Entrepreneur Resources: The SBA’s Mentor-Protégé Program

The SBA’s 8(a) Business Development 8(a) BD Mentor-Protégé Program (“Mentor-Protégé Program”) was created to pair up-and-coming protégé companies with established mentor companies. The mentor company is tasked with providing the protégé with education, contracting assistance, and financial support.

 

By formally matching up newer businesses with successful mentors, the SBA hopes that the successful businesses will share their knowledge and skills with the up-and-comers. According to the SBA, their Mentor-Protégé program serves three actionable business development purposes:

 

  • To build and develop the protégé’s business skills
  • To help the protégé meet the goals in their SBA-approved business plan
  • To make the protégé competitive in the marketplace, by improving their ability to compete for contracts

 

The long-range government interest in this program is for each protégé business to achieve independent entrepreneurial success so that in future years, the financially viable businesses will contribute to fortifying our national economy.

 

What Benefits Will a Protégé Receive?

The ultimate big-picture goal of the Mentor-Protégé Program is to allow small, disadvantaged 8(a) Program participants to grow their businesses so they’ll be competitive in their fields. In order to achieve those goals, protégés under the Mentor-Protégé Program get access to a variety of business development resources.

 

Mentor businesses provide technical and management assistance to the newer business. That includes hands-on help with designing business operations, meeting the company’s financial needs, managing the supply chain, and more. It’s easier to learn a lot of business and management skills in the field rather than in a classroom and this kind of experience is invaluable.

 

Protégés in this program are also privy to unique access to federal contract opportunities. For example, many participants enter joint ventures with their mentors. These partnerships may open doors for the protégés to compete for federal government contracts which would otherwise be out of their financial scope, technical ability, and capability.

 

Protégés may also receive financial assistance in the form of equity or loans. Mentors can own up to 40% of the protégé company, which can help the protégé build capital to grow their business. Funding can be a make-or-break issue for a new business with lean finances, but it’s often hard for new businesses to get loans or investors. This program makes it easier – the mentor companies are more willing to invest because they’ll be involved in the operations of the business and can protect their interests.

 

How Does the Mentor-Protégé Match Process Work?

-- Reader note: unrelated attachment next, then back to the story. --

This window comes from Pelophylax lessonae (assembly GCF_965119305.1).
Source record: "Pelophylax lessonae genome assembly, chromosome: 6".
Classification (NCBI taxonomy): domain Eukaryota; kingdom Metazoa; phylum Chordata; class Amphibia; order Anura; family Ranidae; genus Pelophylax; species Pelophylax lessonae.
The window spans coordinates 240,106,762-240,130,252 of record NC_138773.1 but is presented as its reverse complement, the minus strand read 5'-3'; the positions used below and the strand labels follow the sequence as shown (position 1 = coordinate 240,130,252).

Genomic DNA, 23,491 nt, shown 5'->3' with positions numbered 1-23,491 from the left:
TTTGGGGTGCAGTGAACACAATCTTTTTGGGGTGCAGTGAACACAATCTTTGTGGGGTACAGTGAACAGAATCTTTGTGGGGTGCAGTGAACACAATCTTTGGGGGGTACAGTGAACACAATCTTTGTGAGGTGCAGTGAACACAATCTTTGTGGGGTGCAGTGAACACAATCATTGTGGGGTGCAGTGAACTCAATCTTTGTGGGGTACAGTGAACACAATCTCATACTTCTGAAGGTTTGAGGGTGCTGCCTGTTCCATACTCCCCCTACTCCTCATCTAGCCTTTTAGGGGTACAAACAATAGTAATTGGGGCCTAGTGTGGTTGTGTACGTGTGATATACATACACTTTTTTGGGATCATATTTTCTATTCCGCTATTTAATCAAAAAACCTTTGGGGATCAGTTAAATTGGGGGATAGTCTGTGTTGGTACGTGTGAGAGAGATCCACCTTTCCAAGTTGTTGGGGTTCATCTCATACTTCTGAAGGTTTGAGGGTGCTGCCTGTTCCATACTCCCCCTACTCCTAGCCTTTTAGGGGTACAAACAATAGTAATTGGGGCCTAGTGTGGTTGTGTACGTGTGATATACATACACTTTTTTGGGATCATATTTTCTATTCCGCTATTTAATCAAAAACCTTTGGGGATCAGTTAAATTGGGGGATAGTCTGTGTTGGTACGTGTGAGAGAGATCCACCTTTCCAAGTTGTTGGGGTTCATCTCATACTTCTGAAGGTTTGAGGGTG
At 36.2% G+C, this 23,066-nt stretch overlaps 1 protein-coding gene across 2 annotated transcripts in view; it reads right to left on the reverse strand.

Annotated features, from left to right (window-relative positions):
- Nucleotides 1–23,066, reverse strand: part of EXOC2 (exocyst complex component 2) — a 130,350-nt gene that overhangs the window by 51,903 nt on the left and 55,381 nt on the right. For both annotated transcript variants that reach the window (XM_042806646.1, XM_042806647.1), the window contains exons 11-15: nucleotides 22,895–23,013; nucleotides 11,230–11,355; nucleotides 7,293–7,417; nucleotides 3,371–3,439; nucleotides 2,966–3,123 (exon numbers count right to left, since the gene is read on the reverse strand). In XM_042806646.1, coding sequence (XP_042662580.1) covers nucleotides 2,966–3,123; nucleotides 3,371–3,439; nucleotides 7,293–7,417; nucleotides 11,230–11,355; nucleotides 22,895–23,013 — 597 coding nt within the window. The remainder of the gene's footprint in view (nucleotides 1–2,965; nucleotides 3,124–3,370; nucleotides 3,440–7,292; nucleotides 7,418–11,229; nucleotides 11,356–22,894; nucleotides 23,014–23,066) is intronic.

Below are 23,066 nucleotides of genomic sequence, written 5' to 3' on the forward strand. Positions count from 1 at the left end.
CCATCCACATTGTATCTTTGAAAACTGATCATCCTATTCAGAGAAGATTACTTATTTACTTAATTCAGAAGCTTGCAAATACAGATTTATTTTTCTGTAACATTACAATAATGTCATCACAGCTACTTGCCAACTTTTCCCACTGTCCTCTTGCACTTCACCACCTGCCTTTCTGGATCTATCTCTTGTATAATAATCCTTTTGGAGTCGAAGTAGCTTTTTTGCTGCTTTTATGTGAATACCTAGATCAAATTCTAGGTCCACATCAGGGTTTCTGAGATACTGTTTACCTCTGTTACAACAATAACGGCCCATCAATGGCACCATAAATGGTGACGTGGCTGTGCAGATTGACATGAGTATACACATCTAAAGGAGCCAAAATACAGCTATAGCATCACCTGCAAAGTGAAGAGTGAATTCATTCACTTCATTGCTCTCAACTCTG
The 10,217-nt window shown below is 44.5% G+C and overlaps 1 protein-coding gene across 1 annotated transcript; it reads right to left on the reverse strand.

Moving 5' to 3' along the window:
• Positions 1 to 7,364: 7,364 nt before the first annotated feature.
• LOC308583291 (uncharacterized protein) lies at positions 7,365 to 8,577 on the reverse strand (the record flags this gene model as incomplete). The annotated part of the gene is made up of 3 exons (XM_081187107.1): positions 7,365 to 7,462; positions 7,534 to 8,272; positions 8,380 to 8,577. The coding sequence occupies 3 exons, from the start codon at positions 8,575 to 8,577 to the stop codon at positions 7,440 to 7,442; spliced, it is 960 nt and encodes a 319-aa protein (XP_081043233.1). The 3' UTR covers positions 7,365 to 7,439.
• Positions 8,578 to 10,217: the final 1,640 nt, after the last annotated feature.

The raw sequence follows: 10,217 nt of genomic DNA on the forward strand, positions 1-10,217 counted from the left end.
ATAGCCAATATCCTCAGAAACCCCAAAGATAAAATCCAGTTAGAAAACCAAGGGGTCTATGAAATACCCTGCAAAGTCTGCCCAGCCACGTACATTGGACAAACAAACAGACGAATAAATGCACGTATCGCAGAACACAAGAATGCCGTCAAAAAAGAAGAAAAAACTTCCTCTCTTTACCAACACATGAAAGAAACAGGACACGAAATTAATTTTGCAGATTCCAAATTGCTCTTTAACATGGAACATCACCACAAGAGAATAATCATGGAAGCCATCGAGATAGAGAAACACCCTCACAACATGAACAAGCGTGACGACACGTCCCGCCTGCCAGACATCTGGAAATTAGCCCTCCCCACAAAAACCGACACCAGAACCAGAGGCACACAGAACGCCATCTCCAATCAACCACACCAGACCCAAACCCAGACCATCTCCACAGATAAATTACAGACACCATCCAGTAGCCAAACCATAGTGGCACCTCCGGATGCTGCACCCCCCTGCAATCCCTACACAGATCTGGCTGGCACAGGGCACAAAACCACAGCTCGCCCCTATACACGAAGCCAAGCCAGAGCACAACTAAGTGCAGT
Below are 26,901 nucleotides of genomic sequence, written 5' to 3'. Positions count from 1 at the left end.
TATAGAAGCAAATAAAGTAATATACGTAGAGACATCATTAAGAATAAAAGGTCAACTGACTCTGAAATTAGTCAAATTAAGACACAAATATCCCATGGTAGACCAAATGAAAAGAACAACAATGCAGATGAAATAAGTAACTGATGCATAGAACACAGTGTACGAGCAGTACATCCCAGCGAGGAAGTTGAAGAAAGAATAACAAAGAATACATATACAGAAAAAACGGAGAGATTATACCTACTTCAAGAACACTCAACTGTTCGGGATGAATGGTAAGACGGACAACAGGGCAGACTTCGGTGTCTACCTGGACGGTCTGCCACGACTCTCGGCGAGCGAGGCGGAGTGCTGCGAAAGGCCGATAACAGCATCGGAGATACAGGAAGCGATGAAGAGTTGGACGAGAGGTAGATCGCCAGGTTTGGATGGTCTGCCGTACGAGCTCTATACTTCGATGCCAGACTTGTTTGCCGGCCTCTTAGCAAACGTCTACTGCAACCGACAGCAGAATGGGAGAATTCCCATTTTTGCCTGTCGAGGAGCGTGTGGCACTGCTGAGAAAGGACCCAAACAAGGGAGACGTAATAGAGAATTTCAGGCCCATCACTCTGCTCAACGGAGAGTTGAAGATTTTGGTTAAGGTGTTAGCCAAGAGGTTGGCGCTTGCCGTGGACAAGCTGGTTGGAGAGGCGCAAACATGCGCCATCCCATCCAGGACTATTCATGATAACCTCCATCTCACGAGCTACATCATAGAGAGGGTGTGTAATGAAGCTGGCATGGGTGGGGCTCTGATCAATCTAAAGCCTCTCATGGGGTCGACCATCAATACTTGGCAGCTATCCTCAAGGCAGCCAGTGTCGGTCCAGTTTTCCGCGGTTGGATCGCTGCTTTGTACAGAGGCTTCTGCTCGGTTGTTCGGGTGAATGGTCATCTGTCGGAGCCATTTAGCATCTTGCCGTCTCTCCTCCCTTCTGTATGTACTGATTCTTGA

Any business can act as a mentor, regardless of prior involvement with the SBA. You can reach out to successful businesses in your area to see if they’re interested in working with you through the program. Each Mentor-Protégé relationship must be formally approved by the SBA. Prior to SBA approval, the prospective mentor and protégé will each draft a written agreement to submit to the SBA’s review panel. The SBA will then review this agreement to determine if it’s favorable for both parties.

 

The SBA requires that this written agreement outline how the protégé firm will meet the goals of their 8(a) approved business plan, name at least one contact at the mentor firm who will be responsible for the protégé, and require the mentor to commit to a one-year mentorship arrangement.

 

The SBA will only approve the written agreement if it meets all the specifications set out in the regulations found at 13 CFR 124.520. For more information on the required written agreement, you can find the complete requirements online.

 

Once the Mentor-Protégé agreement is approved, the SBA conducts an annual review of the sponsored parties to ensure their success.

 

How Do I Apply to Be a Protégé?

Only currently approved 8(a) firms can apply for the Mentor-Protégé program. In order to qualify, the SBA also requires that the prospective protégé meet certain additional criteria. The application process is detailed and somewhat complicated, so the SBA recommends that each hopeful protégé seek assistance with the process.

 

Reach out to your local SBA District Office Business Opportunity Specialist to ask questions, receive information, and put together your application information. In additional to online resources, the SBA provides toll free phone numbers to vet questions:

 

Small Business Answer Desk: 1-800-8-ASK-SBA

 

For the hearing impaired, the TDD number: (202) 205-7333

 

What Are the Application Requirements?

At a minimum, each prospective protégé business must meet these requirements:

 

  • Be a member of the 8(a) BD Program
  • Be in good standing with SBA Program requirements
  • Be current with all SBA reporting requirements

 

In addition to being a current 8(a) member in good standing, the prospective protégé business must also meet at least one of the following conditions:

 

  • Be in the developmental stage of the 8(a) BD Program
  • Have never received an 8(a) contract
  • Be less than half the size of the small business size standard corresponding itsprimary NAICS code

 

For a more detailed look at the requirements, check out SBA regulation 13 CFR 124.520.

The Bottom Line

It’s tough to get started in business and it can make a world of difference to have an experienced mentor in your corner. They’ve been through the process before and they can help you avoid pitfalls and take advantage of opportunities. It’s like having an older sibling for your business – someone to look out for you.

 

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